“Winston reacted pretty consistently, always teaching you to look ahead five or ten years,” she says. “Be thoughtful when you meet someone, analyze how they think, how that association may affect your life.”
Satran recalls the soothing affect horses had on many of the Home on the Range kids. Together Satran and Petermann would teach the kids to ride, starting them off slowly, then eventually giving them tips as the kids gained experience. “We would ride along the Little Missouri River, there was a long sandy stretch where we would teach the kids to lope and control their horses.” Satran would often give advice like “put your stirrups in front of you,” “sit back,” or “pull the reins up a bit.”
Satran watched a young girl who had witnessed a horrifying family tragedy, ride one of the ranch’s horses. “I rode next to her and was about to give her a suggestion, but when I looked at her, she had the biggest smile I’d seen on her face. She was glowing. I decided, I’m not going to say a word to her, this might be the happiest day she’s had in the last seven or eight years of her life.”
Although the staff wasn’t able to follow up long-term with the youth, they were given information for a year after the kids were released, and Satran says about 80 percent of the kids stayed out of trouble that first year.
The ranch had some top quality mares and introduced a breeding program that produced some fine horses.
Among his duties at HOTR was organizing the Champions Ride Bronc match – a popular event that draws the world’s best saddle bronc riders each summer.
It was through this duty that Satran made friends with Winston Bruce, a former world champion, ten-time National Finals Rodeo competitor and former Canadian Rodeo Association saddle bronc riding champion. Bruce eventually went to work for the Calgary Stampede, which is how the two met and made fast friends. He provided Satran the opportunity to take part in a number of the three-day Calgary Stampede Roundups. “It was the joy of my life. It was more than I could ever have imagined,” recalls Satran.
In 2017, Satran was honored to provide the eulogy for Bruce’s funeral which was attended by 23 former world champions and 1,500 other attendees.
After 11 years as the HOTR director Satran accepted an offer made by the Theodore Roosevelt Medora Foundation. There he grew the trail ride remuda of 30 horses to 54. “These new horses insured we didn’t wear the horses out over the summer,”
In this role, Satran also helped oversee the horseback-riding portion of the Medora Musical, as well as the teams that pulled buggies throughout the old-west tourist town during the summer.
Satran particularly enjoyed riding the trail horses in the spring to prepare them for the summer tourists.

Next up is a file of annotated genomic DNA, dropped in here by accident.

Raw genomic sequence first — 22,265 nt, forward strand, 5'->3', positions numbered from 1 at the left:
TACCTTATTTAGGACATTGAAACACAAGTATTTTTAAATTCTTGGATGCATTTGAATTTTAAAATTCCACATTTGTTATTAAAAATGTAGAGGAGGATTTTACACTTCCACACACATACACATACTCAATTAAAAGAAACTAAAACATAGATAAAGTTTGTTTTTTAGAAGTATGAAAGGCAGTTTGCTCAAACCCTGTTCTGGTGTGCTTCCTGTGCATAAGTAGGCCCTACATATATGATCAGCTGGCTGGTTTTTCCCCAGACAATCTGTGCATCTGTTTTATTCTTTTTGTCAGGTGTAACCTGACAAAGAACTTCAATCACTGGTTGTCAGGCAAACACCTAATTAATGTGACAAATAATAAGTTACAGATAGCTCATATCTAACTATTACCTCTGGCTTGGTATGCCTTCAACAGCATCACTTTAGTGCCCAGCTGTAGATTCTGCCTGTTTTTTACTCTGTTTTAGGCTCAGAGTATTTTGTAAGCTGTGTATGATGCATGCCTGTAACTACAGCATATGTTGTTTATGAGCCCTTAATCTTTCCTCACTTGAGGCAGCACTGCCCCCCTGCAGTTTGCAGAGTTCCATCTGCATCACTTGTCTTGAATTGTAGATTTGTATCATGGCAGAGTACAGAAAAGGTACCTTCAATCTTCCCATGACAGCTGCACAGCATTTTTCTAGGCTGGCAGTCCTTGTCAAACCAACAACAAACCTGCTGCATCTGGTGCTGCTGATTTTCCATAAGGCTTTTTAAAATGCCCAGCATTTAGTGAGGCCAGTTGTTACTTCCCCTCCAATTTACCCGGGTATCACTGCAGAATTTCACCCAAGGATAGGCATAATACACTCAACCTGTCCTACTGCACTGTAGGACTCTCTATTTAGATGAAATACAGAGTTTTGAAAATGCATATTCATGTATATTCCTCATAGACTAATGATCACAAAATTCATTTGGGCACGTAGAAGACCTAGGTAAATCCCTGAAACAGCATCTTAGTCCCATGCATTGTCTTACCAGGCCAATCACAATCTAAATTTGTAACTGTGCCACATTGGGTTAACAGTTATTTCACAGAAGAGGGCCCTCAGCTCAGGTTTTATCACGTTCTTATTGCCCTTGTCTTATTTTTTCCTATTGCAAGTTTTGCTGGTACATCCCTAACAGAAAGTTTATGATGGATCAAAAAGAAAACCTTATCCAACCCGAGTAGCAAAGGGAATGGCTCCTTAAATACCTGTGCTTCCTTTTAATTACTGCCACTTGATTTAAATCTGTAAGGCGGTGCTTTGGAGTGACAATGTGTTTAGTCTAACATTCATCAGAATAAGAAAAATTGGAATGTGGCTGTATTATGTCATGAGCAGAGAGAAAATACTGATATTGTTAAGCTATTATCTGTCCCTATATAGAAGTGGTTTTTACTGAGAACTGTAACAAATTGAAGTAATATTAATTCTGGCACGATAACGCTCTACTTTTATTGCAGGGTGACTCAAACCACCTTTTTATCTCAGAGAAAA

“And then I retired, and got appointed as the Director of North Dakota Horse Racing commission,”
Satran said that because of a unique North Dakota law allowing online horse race betting, gamblers from around the world set their sights on getting licensed through North Dakota. One year gamblers put up $503,000,000 bets on horse racing. The State taxed the total handle one percent. One quarter of one percent of that went to the state and three quarters of a percent went back into the horse racing industry.
One Australian bettor wagered $100 million a year on horse racing. “When someone like you or I get to a horse race and we bet and we lose, those guys are collecting,” he explains.
Satran doesn’t have horses anymore. “I did a dumb thing,” he says, telling of being dumped in a hard arena a few years back. “I moaned and moaned. I said to myself, ‘stop moaning,’ and I couldn’t. I haven’t been on a horse for a number of years, but I’d like to. I’m getting old,” he said.
Still, he recalls vividly, a race he witnessed as the racing director recently:
“The sixth race one Saturday included 12-yr-old TB mare Moody Blues “as relaxed as any pro, aging boxer.” Cruising at the back of the pack out of the gate may have disappointed her bettors, but Winston says, “on the back stretch a miracle started to happen. Passing one horse after another she gained on the lead. Not providing any extra effort, she was lengthening her stride, relaxed as could be. She nosed into first place at the finish line! Who said seniors can’t win by using experience and knowledge?
Married to is wife Barbara for 51 years, Satran has two daughters, Julie, married to Darwin Schaff, three sons. Live in Billings, Mt. Shelly, married to Kent Annan, two children a daughter and son. Live in Glen Ellyn, Illinois.